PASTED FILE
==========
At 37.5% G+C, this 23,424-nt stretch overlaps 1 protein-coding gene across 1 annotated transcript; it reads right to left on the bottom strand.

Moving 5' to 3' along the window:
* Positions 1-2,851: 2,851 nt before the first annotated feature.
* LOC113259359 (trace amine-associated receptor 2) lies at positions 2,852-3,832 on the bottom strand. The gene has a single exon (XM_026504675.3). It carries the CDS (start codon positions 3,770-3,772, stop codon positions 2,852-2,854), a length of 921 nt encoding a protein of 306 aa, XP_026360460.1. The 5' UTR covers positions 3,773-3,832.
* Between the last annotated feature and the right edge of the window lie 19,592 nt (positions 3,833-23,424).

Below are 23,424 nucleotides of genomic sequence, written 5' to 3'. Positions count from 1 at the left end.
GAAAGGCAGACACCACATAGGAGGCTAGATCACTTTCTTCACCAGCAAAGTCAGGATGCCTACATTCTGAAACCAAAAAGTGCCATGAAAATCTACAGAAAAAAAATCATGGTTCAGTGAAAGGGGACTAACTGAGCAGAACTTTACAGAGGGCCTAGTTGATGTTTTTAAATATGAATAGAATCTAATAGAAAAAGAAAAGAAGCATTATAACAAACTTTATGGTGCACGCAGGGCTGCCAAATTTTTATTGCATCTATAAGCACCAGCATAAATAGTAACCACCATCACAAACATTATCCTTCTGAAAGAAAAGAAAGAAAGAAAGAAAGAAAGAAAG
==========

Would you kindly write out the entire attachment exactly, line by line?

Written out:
At 37.5% G+C, this 23,424-nt stretch overlaps 1 protein-coding gene across 1 annotated transcript; it reads right to left on the bottom strand.

Moving 5' to 3' along the window:
* Positions 1-2,851: 2,851 nt before the first annotated feature.
* LOC113259359 (trace amine-associated receptor 2) lies at positions 2,852-3,832 on the bottom strand. The gene has a single exon (XM_026504675.3). It carries the CDS (start codon positions 3,770-3,772, stop codon positions 2,852-2,854), a length of 921 nt encoding a protein of 306 aa, XP_026360460.1. The 5' UTR covers positions 3,773-3,832.
* Between the last annotated feature and the right edge of the window lie 19,592 nt (positions 3,833-23,424).

Below are 23,424 nucleotides of genomic sequence, written 5' to 3'. Positions count from 1 at the left end.
GAAAGGCAGACACCACATAGGAGGCTAGATCACTTTCTTCACCAGCAAAGTCAGGATGCCTACATTCTGAAACCAAAAAGTGCCATGAAAATCTACAGAAAAAAAATCATGGTTCAGTGAAAGGGGACTAACTGAGCAGAACTTTACAGAGGGCCTAGTTGATGTTTTTAAATATGAATAGAATCTAATAGAAAAAGAAAAGAAGCATTATAACAAACTTTATGGTGCACGCAGGGCTGCCAAATTTTTATTGCATCTATAAGCACCAGCATAAATAGTAACCACCATCACAAACATTATCCTTCTGAAAGAAAAGAAAGAAAGAAAGAAAGAAAGAAAG